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While Impermanence is Peter Silberman’s first solo album, it could easily be thought of as a continuation of the emotional-spiritual odyssey begun through his work in The Antlers over the past decade. It travels some of the thornier terrain of the trio’s previous albums Hospice, Burst Apart, and Familiars, while carrying the conversation further down the path.
But much of what distinguishes Impermanence from its forebears can be attributed to an unexpected injury, which imposed upon the musician considerable time and space to ponder the finite.
A few years back, Silberman developed a hearing impairment in his left ear that resulted in a temporarily total hearing loss, extraordinarily loud tinnitus, and an excruciating sensitivity to everyday noises. The condition required extensive rest and quiet, and in order to get that, he left his Brooklyn apartment for a more secluded setting in upstate New York.
The six songs have an economy of expression, the spaces between the words as important as the words themselves. Like the infamous Miles Davis quote: “It's not the notes you play, it's the notes you don't play.”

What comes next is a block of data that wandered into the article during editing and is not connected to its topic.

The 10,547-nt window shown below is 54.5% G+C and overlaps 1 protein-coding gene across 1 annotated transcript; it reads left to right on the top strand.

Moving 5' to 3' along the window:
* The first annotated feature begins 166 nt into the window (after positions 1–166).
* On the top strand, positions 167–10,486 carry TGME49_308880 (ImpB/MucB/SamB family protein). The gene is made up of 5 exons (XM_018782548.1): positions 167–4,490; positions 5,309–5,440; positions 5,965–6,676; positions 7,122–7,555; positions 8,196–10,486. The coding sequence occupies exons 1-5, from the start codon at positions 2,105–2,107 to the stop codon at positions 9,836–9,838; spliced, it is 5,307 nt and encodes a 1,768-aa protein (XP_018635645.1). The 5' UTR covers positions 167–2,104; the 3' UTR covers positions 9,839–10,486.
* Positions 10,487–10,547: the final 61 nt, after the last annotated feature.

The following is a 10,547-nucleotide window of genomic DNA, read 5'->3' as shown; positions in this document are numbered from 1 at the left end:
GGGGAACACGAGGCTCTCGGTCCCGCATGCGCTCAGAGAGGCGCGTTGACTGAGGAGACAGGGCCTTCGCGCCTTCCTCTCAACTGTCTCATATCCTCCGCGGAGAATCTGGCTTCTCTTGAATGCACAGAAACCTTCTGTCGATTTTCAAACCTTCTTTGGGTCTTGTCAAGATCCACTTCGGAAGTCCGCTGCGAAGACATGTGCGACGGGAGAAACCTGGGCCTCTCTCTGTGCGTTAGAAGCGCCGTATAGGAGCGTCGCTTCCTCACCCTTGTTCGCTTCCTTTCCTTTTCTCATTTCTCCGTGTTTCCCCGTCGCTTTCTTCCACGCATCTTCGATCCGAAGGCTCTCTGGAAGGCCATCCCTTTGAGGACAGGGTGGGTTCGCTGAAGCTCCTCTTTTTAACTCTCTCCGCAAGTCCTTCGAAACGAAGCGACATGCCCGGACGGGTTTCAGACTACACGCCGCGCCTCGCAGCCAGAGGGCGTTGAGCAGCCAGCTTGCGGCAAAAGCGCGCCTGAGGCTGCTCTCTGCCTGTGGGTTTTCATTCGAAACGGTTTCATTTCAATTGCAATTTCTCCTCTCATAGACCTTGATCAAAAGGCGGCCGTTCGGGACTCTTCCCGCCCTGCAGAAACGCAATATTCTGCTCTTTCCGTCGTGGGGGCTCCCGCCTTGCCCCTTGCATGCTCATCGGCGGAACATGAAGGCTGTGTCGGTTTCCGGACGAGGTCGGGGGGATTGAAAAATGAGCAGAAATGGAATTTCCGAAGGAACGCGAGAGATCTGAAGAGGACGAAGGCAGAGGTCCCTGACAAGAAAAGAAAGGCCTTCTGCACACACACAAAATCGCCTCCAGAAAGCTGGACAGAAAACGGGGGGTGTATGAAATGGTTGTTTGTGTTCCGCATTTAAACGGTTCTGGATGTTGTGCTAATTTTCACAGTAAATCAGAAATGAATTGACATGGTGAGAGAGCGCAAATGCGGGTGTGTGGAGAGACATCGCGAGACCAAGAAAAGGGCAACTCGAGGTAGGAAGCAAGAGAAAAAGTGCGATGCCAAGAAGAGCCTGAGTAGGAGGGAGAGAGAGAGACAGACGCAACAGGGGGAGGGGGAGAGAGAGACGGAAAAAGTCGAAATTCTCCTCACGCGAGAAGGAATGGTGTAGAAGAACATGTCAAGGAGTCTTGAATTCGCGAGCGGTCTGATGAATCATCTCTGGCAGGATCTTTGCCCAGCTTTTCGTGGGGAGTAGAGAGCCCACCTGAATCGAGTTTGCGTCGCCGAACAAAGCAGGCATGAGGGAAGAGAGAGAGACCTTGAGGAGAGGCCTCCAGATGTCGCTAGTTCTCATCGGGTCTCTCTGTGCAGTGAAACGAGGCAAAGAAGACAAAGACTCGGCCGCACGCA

As the writing neared completion, Silberman linked up with his long-time friend and collaborator, Nicholas Principe of Port St. Willow. Over the course of a few winter months, Principe engineered the album in his upstate People Teeth studio, contributing production throughout. Together, they carved out a sacred sonic space, elongating the distance between notes, between chords, utilizing minimal arrangements to allow breathing room.
But the album goes beyond experiments in ambience. It actually traces the stages of healing, as Silberman experienced them.
“The sequence charts a circular course between distress and peace,” he explains. “The final track returns you to the mood of the first by a wormhole through a single breath, split in half across the last and first seconds of the album. It mimics the cyclical nature of facing unexpected obstacles.”
“I hope Impermanence can provide comfort to people grappling with transition, while remaining honest about it. There’s no remedy for the unpredictable, and I want this record to reflect that, to offer an alternative way to think about changing circumstances.”
2 New York
3 Gone Beyond